2. If you’re a registered charity or ministry you can apply for the Google AdWords grant. They give that to organizations like churches and you can use $300 a day for free advertising. Many churches are actually doing that.

google adwords

Barry and Linda Farmilo.

John Finkelde: It’s important to know what you’re doing if you’re using the Google grant. Otherwise you can find that it doesn’t work to your advantage as much as a paid ad.

Barry Farmilo: That’s true. If someone’s paying for the same keyword that you are chasing they’ll outrank you if you’re using the grant.

John Finkelde: When someone clicks on your ad, do they go to a special page on your website or do you take them to your home page?

Barry Farmilo: I take most of the traffic to our home page.

I’ve also set up a lot of different ads that I think will appeal to people. Then I consider what appeals to people and what they’re clicking on.

At the moment I’ve got four different ads running on Google AdWords for different things.

For instance, our new service times.

I also send them to my blog which is on our church website. I put a separate advertising campaign out for that.

One post on the purpose of life is quite popular.

I’m trying to engage with a different sort of person who may not be looking for a church but searching for meaning in life. It’s more of an evangelistic style of ad that I’m trialing.

John Finkelde: So you think the type of words someone would use to search for a church and then shape your ad to match?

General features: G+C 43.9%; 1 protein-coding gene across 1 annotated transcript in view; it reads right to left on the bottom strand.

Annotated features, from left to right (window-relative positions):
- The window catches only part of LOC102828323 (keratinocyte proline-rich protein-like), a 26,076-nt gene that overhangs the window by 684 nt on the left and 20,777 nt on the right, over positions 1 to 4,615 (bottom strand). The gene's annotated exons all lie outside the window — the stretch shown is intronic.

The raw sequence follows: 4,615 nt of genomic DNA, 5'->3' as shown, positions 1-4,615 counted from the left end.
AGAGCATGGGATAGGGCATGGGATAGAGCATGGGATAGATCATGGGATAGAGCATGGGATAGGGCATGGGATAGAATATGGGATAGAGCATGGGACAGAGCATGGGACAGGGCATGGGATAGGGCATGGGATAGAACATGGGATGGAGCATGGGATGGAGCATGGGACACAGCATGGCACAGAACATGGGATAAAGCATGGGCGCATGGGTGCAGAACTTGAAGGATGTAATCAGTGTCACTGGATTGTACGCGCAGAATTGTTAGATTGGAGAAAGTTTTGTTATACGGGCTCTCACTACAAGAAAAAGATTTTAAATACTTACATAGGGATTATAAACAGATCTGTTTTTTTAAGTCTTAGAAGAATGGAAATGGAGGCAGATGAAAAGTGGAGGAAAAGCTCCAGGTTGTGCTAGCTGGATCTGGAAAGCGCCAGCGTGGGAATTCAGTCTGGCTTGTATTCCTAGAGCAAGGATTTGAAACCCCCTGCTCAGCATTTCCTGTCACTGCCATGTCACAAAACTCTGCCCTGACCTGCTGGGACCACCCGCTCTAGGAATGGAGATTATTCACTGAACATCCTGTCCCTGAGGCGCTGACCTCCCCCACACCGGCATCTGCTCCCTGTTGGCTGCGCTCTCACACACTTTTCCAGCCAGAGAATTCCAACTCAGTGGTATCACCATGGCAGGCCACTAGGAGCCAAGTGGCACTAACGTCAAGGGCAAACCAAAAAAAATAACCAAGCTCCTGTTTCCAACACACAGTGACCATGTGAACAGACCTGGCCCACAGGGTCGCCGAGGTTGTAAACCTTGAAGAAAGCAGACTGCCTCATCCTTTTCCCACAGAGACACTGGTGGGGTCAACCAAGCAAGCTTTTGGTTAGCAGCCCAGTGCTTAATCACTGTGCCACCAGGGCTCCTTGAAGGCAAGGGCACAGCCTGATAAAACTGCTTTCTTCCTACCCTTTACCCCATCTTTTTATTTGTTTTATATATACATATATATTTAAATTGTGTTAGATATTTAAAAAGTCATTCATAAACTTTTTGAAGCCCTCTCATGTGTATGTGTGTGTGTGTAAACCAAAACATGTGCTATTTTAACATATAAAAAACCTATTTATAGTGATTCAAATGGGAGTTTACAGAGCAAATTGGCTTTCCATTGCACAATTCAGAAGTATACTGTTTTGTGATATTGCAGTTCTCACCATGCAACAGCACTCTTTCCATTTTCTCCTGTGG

Barry Farmilo: That’s the basic approach.

After you’ve been doing it for a few months you can actually check on the results and see what’s working and what’s not.

If you want it to work, you have to work it. You’ve actually got to put a bit of time into it.

If you’re not tech savvy, then you need to find someone in your church who is willing to devote themselves to it. You can’t just set it and forget it.

google adwords

John Finkelde: How much would you spend in a month on Google AdWords?

Barry Farmilo: On the paid account we wouldn’t go over $400/month. Of course you can set a daily limit but that was our budget limit.

Of course it’s flexible. For instance, this year I had a last minute flash of inspiration late on Friday night for Easter Sunday. I threw an ad up late Friday night and it was one of my most successful ads.

It ran for about thirty-six hours and had a lot of clicks. It was very successful and is an example of what you can do with AdWords for an event.

John Finkelde: What’s the best way for pastor to get into Google Adwords?